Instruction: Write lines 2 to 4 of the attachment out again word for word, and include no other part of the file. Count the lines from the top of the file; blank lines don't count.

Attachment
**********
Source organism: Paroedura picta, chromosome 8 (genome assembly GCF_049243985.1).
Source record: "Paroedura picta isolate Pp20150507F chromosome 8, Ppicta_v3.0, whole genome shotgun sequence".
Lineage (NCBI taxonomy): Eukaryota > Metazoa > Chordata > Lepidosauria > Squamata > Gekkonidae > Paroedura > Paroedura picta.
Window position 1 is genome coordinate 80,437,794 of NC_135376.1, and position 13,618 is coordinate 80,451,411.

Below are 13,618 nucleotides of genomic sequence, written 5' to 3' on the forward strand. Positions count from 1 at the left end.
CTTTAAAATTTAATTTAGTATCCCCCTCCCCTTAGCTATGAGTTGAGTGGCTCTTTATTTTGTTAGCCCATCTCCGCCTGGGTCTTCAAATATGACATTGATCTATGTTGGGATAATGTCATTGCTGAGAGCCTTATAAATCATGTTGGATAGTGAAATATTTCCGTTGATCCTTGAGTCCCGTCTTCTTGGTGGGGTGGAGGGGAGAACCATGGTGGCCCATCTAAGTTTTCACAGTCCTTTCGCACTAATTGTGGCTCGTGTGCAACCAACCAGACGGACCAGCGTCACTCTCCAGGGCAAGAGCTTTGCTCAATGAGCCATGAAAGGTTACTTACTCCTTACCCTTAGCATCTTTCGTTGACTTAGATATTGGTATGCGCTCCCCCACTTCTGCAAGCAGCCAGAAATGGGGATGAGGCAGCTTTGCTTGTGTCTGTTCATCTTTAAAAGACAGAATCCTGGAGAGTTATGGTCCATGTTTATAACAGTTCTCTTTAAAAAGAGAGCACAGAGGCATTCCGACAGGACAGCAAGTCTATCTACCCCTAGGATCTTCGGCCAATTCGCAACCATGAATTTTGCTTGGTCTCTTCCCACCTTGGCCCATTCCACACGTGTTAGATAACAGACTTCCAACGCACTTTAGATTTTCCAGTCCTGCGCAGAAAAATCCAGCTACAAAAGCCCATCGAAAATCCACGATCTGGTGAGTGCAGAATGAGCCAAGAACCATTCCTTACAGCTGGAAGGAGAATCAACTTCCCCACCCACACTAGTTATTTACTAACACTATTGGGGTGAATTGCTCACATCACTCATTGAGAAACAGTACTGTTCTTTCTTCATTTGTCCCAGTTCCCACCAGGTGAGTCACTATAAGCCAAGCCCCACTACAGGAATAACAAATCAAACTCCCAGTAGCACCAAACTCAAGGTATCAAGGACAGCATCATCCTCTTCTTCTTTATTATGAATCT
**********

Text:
Source record: "Paroedura picta isolate Pp20150507F chromosome 8, Ppicta_v3.0, whole genome shotgun sequence".
Lineage (NCBI taxonomy): Eukaryota > Metazoa > Chordata > Lepidosauria > Squamata > Gekkonidae > Paroedura > Paroedura picta.
Window position 1 is genome coordinate 80,437,794 of NC_135376.1, and position 13,618 is coordinate 80,451,411.